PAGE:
Host families needed for New York City children who come here for outdoor experiences

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They are the simple pleasures of summer -- swimming, a walk in the woods, an evening spent by a campfire under a starry sky. What may be a daily routine for many children can be foreign for those in New York City, where fresh air is rare and the night lights are from skyscrapers.

More than 130 years ago, the Rev. Willard Parsons, minister of a small, rural parish in Sherman, Pa., recognized the need for city children to enjoy fresh air. When he asked his congregation to provide country vacations as volunteer host families for New York City's neediest children, the response was overwhelming.

In 1877, the Fresh Air Fund -- an independent not-for-profit -- was created with this simple mission: to allow children living in low-income communities to get away from the hot, noisy city and enjoy free summer experiences in the country.

Each summer, more than 4,000 city children visit suburban, rural and small-town communities across 13 states from Virginia to Maine and in Canada through the Fresh Air Fund's Volunteer Host Family Program.

Locally, some 50 families open their homes each summer.

Brenda McCall of Butler, a chairwoman and the fund representative for the Pittsburgh area, has been hosting for more than 20 years. She said it was a "no-brainer" for her and husband John, who were foster parents for 18 years and raised four biological and three foster children.

The family often hosted two children at a time, including one memorable little girl named Perrier with whom her children developed a close relationship. When Mrs. McCall's son Seth got married, he asked if they could invite Perrier, who was then 15.

"It really touched me that my son was saying, 'She's a part of my family and we want her here,' " Mrs. McCall said. Now, her son and his wife have three boys and host Fresh Air children, too.

Mrs. McCall said the experience of hosting is something she wouldn't trade for the world and described the joy she gets from seeing the wide-eyed expressions of the city kids when they see the countryside for the first time.

"When the kids get out here, they're just so surprised that there are so many trees, there's grass, and there are stars in the sky," she said.

Sometimes, Mrs. McCall said, fear creeps in as the children are exposed to unfamiliar things such as quiet nights -- and bugs.

"After dark, they'll say, 'I'm not going outside. It's too dark out,' but after a week, they're out there running around and playing like all the other kids catching the fireflies and are not afraid of animals that might be in the woods," she said. "It's neat to see it through their eyes."

When Gary of Bronx, N.Y., arrived at the home of Lisa and Denny Pry on 27 acres of farmland in Butler County, Mrs. Pry said he was scared because it was so quiet and he was used to hearing sirens all of the time.

"He wouldn't even go outside the first few nights because it was dark and there were mosquitoes," she said. Now his favorite thing to do at night is sit by a campfire and roast hot dogs.

The Prys have hosted Gary, now 15, since he was 8 and re-invite him every summer to stay from the beginning of July until the end of August.

The Prys have two girls they adopted out of foster care and two sons.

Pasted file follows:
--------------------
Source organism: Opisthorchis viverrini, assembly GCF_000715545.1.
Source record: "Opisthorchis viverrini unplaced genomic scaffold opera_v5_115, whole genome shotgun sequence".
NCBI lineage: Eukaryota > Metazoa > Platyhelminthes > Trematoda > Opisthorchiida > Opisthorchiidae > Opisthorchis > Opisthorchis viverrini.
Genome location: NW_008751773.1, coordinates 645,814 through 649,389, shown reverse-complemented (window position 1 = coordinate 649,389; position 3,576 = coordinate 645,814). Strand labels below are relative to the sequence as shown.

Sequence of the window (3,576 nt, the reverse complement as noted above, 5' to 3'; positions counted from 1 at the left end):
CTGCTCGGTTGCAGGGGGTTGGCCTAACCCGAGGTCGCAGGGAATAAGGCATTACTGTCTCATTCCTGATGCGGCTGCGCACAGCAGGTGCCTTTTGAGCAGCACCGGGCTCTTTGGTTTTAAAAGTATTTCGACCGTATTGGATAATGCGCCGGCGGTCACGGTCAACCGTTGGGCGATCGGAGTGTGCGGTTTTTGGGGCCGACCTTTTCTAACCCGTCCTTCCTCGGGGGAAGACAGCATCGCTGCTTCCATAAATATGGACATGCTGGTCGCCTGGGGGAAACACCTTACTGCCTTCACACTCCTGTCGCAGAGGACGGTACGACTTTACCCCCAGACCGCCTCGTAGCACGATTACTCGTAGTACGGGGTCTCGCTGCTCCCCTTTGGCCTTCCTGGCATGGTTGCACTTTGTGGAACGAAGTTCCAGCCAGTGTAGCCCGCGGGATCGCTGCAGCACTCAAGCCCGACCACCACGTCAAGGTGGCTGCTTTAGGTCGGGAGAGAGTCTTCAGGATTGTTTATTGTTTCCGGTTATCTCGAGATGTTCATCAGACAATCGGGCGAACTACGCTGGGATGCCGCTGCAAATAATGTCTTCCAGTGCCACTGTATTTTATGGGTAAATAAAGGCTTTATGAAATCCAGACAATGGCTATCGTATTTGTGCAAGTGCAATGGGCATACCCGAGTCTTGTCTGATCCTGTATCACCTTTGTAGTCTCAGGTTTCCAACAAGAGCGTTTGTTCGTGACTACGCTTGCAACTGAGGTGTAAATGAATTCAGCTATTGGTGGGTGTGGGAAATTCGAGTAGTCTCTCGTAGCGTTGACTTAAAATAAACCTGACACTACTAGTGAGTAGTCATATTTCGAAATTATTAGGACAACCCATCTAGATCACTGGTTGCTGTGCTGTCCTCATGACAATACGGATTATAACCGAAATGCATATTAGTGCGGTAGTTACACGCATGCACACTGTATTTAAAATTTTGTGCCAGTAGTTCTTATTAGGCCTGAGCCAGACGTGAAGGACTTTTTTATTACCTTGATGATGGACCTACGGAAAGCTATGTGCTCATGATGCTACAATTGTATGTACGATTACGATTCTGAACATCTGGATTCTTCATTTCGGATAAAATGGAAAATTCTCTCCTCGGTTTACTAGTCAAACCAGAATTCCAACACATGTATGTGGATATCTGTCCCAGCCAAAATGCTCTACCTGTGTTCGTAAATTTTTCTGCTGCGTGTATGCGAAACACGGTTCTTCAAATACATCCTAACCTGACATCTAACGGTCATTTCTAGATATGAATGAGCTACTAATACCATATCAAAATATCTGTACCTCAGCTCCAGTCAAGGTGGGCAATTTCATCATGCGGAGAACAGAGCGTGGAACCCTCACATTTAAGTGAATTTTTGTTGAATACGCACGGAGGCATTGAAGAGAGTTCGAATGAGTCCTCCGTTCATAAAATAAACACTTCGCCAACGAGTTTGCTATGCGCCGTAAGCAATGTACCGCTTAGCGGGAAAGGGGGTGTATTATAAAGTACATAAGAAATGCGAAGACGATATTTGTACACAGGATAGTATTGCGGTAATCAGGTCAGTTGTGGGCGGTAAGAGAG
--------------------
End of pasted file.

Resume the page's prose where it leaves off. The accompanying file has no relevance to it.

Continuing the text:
In addition to summers, the family tries to see Gary at least once during the year. In the spring, they flew him to Orlando, Fla., to include him on their family vacation to Walt Disney World. He joined the family for a weeklong break at Christmas.

The family also has established a close relationship with Gary's mother, Ebony, and plan to visit her in New York in March.

"She's so grateful that Gary comes here every summer," Mrs. Pry said. "She knows he's safe, she knows he's well taken care of, and she's very appreciative of that experience that he gets."

Theresa Tosi of Butler got her start with the Fresh Air Fund when she was just out of high school and her parents hosted an 8-year-old girl. The young woman, now married and expecting, still keeps in touch with the family and told Mrs. Tosi she recites a prayer at mealtimes that she had learned during her stay.

"It's amazing. She still says how great it was," Mrs. Tosi said. "Obviously, it meant something to her."

Mrs. Tosi and husband Curtis, daughters Emily and Elizabeth and sons Zach and Jacob began hosting children seven years ago.

The family likes to take their host children to nearby Moraine State Park in Portersville, where last summer a little girl refused to go into the water because she said there were stones in it. After about an hour, Mrs. Tosi said, she finally went in the water and didn't want to come out.

Another highlight for most of the children they host, Mrs. Tosi said, is seeing cows in a nearby pasture.

"We drive past cows all the time and never even look at them," she said.

Mrs. Tosi said serving as a host family has given her own children an appreciation for what they have.

"It shows my kids that not everybody has what we have and not everybody gets to do what we get to do and take for granted," she said.

Laurie Lucas of Butler also sees the importance of helping her children appreciate what they have. She and her husband, Raymond, have 11 children who range in age from 2 to 31 and have been hosting children for five years.

She said one young girl touched her heart when she said that she plays in the hallways of her apartment building because it isn't safe to play outside.

"That just stunned us," Mrs. Lucas said. "It's such an eye-opener. You just wish you could do more."

Details: 800-367-0003 or visit


Shannon M. Nass, freelance writer:

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